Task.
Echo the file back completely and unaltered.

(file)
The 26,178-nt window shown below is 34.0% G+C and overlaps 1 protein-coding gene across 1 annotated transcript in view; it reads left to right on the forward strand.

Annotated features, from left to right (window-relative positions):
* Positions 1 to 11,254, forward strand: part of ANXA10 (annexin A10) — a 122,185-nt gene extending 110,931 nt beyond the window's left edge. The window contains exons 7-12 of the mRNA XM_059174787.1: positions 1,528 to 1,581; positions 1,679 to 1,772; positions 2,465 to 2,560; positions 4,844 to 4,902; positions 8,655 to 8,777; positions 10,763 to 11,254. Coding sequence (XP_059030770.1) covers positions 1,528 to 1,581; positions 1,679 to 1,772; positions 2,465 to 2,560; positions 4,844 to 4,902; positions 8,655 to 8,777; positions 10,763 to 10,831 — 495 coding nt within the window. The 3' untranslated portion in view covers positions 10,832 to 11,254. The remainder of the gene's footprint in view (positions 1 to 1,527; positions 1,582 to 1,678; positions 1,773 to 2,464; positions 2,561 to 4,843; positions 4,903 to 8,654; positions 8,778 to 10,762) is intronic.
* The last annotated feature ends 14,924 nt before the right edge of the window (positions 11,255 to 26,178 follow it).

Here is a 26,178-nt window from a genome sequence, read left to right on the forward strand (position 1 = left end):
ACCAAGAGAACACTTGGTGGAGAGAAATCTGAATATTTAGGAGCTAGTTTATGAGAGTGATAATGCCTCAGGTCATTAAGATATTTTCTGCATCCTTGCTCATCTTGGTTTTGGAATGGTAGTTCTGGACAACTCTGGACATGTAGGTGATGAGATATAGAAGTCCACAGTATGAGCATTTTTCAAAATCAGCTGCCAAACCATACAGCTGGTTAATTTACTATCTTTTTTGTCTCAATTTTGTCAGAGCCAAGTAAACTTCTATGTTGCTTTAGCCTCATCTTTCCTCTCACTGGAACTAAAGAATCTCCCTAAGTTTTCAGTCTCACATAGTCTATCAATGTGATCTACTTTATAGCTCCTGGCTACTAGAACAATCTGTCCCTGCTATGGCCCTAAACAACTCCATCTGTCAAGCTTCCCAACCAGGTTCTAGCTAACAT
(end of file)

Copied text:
The 26,178-nt window shown below is 34.0% G+C and overlaps 1 protein-coding gene across 1 annotated transcript in view; it reads left to right on the forward strand.

Annotated features, from left to right (window-relative positions):
* Positions 1 to 11,254, forward strand: part of ANXA10 (annexin A10) — a 122,185-nt gene extending 110,931 nt beyond the window's left edge. The window contains exons 7-12 of the mRNA XM_059174787.1: positions 1,528 to 1,581; positions 1,679 to 1,772; positions 2,465 to 2,560; positions 4,844 to 4,902; positions 8,655 to 8,777; positions 10,763 to 11,254. Coding sequence (XP_059030770.1) covers positions 1,528 to 1,581; positions 1,679 to 1,772; positions 2,465 to 2,560; positions 4,844 to 4,902; positions 8,655 to 8,777; positions 10,763 to 10,831 — 495 coding nt within the window. The 3' untranslated portion in view covers positions 10,832 to 11,254. The remainder of the gene's footprint in view (positions 1 to 1,527; positions 1,582 to 1,678; positions 1,773 to 2,464; positions 2,561 to 4,843; positions 4,903 to 8,654; positions 8,778 to 10,762) is intronic.
* The last annotated feature ends 14,924 nt before the right edge of the window (positions 11,255 to 26,178 follow it).

Here is a 26,178-nt window from a genome sequence, read left to right on the forward strand (position 1 = left end):
ACCAAGAGAACACTTGGTGGAGAGAAATCTGAATATTTAGGAGCTAGTTTATGAGAGTGATAATGCCTCAGGTCATTAAGATATTTTCTGCATCCTTGCTCATCTTGGTTTTGGAATGGTAGTTCTGGACAACTCTGGACATGTAGGTGATGAGATATAGAAGTCCACAGTATGAGCATTTTTCAAAATCAGCTGCCAAACCATACAGCTGGTTAATTTACTATCTTTTTTGTCTCAATTTTGTCAGAGCCAAGTAAACTTCTATGTTGCTTTAGCCTCATCTTTCCTCTCACTGGAACTAAAGAATCTCCCTAAGTTTTCAGTCTCACATAGTCTATCAATGTGATCTACTTTATAGCTCCTGGCTACTAGAACAATCTGTCCCTGCTATGGCCCTAAACAACTCCATCTGTCAAGCTTCCCAACCAGGTTCTAGCTAACAT